I hear all this whining about worn out lathes. Since 1968 or so few manual machine tools have had enough use to be barely worn. The ways are worn by the headstock-so what. The few thousandths difference in tool height will be undetectable except on the tiniest diameters. Not enough power-BS- with a sharp,keen tool and a fine feed .100 depth of cut on cold rolled is a piece of cake. Too much back lash-replace the cross feed screw and nut. There is not a Chinese lathe for less than 6000 dollars that is the equal of a 13 inch South Bend that has had some attention paid to it.
If there aren't any lathes in your area seek the help of fellow board members in nearby metro areas. Many will be happy to check out your craigslist find. I've bought several tools sight unseen and have yet to be cheated.
Have fun,
Larry
You sold me

oldtiffie
02-08-2010, 04:11 AM
In case anyone forgot or ignored it or just decided to hi-jack it anyway, the title of the thread is:
"Improving Chinese Lathe question"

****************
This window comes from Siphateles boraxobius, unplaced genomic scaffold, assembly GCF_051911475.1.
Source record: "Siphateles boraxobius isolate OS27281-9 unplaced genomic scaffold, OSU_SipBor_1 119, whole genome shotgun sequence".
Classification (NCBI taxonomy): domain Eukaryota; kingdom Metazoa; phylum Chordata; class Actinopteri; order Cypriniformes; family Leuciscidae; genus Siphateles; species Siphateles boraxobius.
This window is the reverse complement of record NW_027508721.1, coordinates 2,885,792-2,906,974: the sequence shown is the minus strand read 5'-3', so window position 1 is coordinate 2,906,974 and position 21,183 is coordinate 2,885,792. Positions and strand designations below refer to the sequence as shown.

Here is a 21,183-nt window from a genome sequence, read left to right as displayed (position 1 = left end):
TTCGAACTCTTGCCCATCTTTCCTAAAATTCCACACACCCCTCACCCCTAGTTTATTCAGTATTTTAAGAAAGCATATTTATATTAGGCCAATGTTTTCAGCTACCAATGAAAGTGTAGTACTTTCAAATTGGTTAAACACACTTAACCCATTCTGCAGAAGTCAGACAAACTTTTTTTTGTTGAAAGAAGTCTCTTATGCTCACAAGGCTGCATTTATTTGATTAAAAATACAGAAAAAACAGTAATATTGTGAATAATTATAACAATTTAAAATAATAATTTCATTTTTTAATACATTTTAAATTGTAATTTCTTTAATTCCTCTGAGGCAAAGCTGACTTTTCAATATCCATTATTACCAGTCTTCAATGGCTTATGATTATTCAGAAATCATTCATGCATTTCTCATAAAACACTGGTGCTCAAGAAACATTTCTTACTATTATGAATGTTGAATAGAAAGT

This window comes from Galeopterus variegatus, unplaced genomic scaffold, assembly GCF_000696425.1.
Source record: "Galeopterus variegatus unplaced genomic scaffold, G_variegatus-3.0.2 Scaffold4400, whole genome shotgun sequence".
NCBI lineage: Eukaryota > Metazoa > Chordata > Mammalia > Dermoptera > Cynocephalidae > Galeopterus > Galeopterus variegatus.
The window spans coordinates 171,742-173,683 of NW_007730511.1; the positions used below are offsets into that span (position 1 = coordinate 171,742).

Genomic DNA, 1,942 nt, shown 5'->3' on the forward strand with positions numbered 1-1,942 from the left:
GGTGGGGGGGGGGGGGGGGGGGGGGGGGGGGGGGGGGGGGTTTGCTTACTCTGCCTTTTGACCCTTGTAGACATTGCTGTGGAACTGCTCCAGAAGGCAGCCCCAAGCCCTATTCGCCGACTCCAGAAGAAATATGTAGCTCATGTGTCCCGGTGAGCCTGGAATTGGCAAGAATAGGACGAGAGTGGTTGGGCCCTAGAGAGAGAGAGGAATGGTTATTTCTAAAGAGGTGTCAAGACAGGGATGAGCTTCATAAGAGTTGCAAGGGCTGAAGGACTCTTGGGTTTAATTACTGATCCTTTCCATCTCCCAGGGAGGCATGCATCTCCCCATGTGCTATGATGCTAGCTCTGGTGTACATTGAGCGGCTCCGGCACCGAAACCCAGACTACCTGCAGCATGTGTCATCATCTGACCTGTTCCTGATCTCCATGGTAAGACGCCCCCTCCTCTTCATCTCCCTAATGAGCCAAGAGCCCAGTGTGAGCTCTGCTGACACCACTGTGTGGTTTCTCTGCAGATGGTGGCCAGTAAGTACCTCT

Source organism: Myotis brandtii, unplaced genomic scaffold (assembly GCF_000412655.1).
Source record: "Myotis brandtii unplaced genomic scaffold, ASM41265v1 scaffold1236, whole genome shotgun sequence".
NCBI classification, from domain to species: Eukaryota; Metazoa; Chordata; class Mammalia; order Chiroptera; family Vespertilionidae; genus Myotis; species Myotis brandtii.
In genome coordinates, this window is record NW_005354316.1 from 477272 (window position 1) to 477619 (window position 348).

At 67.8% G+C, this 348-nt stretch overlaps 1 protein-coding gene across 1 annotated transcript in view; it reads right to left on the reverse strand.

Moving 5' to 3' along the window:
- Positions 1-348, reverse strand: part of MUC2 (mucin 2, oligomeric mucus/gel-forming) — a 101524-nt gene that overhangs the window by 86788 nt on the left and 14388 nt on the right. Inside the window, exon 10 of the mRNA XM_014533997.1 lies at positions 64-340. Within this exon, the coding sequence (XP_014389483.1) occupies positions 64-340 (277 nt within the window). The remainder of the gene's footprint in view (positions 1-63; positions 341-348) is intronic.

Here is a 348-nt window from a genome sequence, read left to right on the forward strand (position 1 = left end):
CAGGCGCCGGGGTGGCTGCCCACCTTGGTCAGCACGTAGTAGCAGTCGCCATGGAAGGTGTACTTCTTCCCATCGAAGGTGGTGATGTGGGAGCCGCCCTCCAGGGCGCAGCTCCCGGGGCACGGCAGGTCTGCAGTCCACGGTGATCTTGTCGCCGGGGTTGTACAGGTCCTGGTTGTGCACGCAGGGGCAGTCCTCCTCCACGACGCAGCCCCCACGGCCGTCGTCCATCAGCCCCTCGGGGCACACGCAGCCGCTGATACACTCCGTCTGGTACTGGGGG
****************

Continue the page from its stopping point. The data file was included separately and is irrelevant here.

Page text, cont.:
and here is the OP (aka Post #1):

I've just got my brand new "Made in China" 12x36 lathe and currently in the process of setting it up.

I have a surface grinder and wonder if any parts of my lathe will benefit from some surface grinding. My surface grinder magnet chuck is only 10"x5" so I am limited to relatively small parts.

The next two posts in order were:

I would first determine which parts, if any, require improvement.

and:


I have a Chinese 12x36 lathe and there is nothing to my unpracticed eye that looks like I could improve it.

OK, there are a few clunky bits, for instance the chunk of metal that clamps the tail stock is rather roughly formed and maybe a bit of attention there would make it feel 'nicer' when moving the tail stock.

After that other than a few notable exceptions - as usual - it just got hi-jacked and off it went into the usual rants.

Kibby
02-08-2010, 05:01 AM
When I had my 9x20, I made all new hand wheels for it. The stock wheels were small.